Prosecution rests, defense asks for acquittal


SAN JOSE — In a surprising twist, failed startup founder Elizabeth Holmes took the witness stand at her trial Friday, defending herself against criminal fraud charges involving her defunct Palo Alto blood-testing startup Theranos.

Speaking with confidence — and frequently a small smile — Holmes spoke directly to the central allegation in the case: that she intended to defraud patients and investors, claiming her technology could conduct a full range of blood tests on small samples when she knew it had serious accuracy problems. Asked by one of her lawyers, ‘Did you believe that Theranos had developed technology that was capable of performing any blood test?” Holmes responded, ‘I did.’

Holmes, who founded the Palo Alto blood-testing startup at age 19 in 2003, is charged with allegedly bilking investors out of hundreds of millions of dollars and defrauding patients with false claims that the company’s machines could conduct a full range of tests using just a few drops of blood, when she knew the technology had serious accuracy problems. She and her co-accused, former company president Sunny Balwani, have denied the allegations. Balwani is to be tried next year.

Her testimony was a striking development, and a risky move, in a trial that has captured national attention, primed by two documentaries, a best-selling book and news that Jennifer Lawrence will star as Holmes in an upcoming movie.

One of the biggest questions in the case has been whether Holmes herself would take the stand to try to reshape the narrative about her meteoric rise and fall: Holmes’ company soared to a valuation of $9 billion, but went belly-up in 2018, the same year the U.S. Securities and Exchange Commission accused her of “an elaborate, years-long fraud.” She agreed to pay a $500,000 penalty and be banned for 10 years from serving as an officer or director for any public company.

Legal experts say having defendants take the stand in criminal cases is rare because it opens them up to aggressive cross-examination from prosecutors. Prior to calling Holmes to the stand, the defense asked the judge to acquit her on the basis of insufficient evidence; the judge said he would reserve his decision on that motion. The judge did dismiss one of the 12 fraud counts against Holmes because of an error made by the prosecution in their indictment.

“It’s always a risk to put your client on because if they make a mistake they can sink the whole case,” said former Santa Clara County prosecutor Steven Clark. But, he added, “what’s at issue here is Elizabeth Holmes’ intent. And the best person to say what Elizabeth Holmes’ intent was is Elizabeth Holmes, and that’s why I think she’s taking the stand. She’s very charismatic. She’s really good on her feet. And I think the jury will like her.”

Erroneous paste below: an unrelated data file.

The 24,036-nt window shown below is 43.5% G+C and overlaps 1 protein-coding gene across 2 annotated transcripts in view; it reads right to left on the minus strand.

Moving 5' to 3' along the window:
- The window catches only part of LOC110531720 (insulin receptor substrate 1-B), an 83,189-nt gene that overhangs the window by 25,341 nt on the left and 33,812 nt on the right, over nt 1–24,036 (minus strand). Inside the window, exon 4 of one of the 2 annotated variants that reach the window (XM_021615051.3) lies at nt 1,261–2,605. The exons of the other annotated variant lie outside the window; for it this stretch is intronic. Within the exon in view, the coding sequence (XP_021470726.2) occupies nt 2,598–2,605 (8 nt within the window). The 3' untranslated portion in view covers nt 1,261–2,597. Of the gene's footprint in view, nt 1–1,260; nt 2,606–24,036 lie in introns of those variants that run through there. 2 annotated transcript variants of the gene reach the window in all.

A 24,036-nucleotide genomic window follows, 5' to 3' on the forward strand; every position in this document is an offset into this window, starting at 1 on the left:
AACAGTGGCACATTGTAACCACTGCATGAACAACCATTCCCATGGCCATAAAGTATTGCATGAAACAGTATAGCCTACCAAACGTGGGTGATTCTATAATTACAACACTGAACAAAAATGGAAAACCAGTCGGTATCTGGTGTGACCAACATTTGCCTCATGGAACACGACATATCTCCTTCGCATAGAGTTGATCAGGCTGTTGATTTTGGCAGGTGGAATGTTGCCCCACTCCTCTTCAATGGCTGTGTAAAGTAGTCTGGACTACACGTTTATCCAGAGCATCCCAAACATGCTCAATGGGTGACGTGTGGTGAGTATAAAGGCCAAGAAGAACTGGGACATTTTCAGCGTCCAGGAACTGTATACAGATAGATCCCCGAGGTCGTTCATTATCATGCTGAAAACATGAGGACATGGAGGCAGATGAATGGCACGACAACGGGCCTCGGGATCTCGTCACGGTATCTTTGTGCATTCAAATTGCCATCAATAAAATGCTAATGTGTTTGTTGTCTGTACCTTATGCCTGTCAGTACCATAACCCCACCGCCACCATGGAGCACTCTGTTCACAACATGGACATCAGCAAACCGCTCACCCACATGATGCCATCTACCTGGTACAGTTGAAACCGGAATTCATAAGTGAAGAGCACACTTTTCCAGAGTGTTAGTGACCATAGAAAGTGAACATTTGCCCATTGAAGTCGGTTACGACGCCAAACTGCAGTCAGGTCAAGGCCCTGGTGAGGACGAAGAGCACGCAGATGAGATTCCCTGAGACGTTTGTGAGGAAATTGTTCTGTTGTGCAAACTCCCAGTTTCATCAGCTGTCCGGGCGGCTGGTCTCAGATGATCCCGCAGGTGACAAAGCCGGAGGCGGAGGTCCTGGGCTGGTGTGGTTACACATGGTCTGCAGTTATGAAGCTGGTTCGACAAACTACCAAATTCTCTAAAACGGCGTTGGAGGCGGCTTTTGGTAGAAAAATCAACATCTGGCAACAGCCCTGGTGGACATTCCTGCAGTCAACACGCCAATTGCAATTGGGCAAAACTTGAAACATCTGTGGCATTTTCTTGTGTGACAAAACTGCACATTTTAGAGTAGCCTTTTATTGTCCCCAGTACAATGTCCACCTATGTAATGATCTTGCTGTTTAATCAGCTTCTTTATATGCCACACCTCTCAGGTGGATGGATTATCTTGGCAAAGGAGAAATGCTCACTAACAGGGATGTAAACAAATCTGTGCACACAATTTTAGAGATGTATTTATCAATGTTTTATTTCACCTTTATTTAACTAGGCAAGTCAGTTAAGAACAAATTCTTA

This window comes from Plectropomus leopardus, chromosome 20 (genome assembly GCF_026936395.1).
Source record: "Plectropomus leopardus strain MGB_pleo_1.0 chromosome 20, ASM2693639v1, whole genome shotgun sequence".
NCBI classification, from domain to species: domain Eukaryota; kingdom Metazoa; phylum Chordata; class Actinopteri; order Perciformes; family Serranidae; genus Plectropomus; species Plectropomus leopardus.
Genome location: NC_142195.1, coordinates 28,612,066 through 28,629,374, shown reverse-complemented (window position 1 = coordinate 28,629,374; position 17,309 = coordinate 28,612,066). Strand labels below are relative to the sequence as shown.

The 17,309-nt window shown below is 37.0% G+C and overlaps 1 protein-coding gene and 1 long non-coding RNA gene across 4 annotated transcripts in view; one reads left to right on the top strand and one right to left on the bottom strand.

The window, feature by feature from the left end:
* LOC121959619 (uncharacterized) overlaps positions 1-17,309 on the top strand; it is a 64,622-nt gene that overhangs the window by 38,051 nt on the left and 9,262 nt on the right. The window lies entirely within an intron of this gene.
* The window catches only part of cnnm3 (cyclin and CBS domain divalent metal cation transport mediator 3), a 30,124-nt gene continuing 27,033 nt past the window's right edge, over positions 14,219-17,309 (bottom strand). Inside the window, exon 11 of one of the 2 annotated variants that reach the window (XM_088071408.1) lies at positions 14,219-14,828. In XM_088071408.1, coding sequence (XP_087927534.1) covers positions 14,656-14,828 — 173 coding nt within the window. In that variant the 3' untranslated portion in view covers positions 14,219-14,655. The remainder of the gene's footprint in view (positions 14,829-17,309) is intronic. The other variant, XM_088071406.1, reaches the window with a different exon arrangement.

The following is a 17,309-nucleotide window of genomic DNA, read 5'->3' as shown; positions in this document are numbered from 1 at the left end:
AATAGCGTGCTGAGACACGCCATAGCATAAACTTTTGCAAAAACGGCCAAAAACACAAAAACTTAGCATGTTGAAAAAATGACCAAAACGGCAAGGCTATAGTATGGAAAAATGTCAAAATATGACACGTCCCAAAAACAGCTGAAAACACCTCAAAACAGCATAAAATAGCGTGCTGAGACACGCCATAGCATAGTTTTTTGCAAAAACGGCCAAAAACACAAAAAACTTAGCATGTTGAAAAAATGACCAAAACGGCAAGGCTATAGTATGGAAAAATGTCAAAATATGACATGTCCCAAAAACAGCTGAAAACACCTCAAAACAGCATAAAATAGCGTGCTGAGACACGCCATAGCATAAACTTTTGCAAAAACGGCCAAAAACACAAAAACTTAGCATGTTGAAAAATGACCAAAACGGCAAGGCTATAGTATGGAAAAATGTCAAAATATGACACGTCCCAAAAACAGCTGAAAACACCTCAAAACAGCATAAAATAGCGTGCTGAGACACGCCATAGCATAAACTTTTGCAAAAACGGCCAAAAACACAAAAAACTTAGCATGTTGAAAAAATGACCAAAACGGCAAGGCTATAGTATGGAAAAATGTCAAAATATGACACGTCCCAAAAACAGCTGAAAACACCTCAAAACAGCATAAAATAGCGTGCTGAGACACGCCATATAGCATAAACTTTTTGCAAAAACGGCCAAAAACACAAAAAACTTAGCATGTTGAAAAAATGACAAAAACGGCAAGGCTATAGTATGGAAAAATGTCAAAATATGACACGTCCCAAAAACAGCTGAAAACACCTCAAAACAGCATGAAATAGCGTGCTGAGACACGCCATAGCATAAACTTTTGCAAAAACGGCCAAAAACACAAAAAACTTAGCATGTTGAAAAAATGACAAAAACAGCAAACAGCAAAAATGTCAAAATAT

“This is the pitch meeting of her life,” Clark said. “She’s going to be explaining herself to 12 people as to what was in her mind.”

Prosecutors likely won’t have the chance to cross-examine Holmes until after Thanksgiving as the defense plans to continue  questioning her through the two trial days set next week. In her testimony Friday, Holmes — a Stanford dropout — discussed her background and education, and the origins of her ideas for a blood-testing startup.

That startup, initially called Real-Time Cures, developed a prototype blood-testing device in 2004, she said, before she changed the company’s name to Theranos in 2005. Speaking in a register slightly higher than her infamous baritone, Holmes told jurors that she “worked for years with teams of scientists and engineers to miniaturize all the technologies in a laboratory,” with the “core” goal of running tests on small blood samples.

Initially, Theranos wanted to work with pharmaceutical companies developing new drugs, Holmes said. Her startup later pivoted to offering blood-testing services for the public. Holmes told the jury that around 2009 or 2010, Theranos had a technological breakthrough that allowed the company to “run any test.”

Claims by Holmes that Theranos could perform all the tests a major lab company could do have been a central issue in the trial. Jurors have seen Theranos promotional materials touting a menu of 200 tests. Holmes told the jury her company could run 70 test types for patients, and only 12 on their own machines, but that when she talked publicly she wasn’t limiting her comments to those dozen tests.

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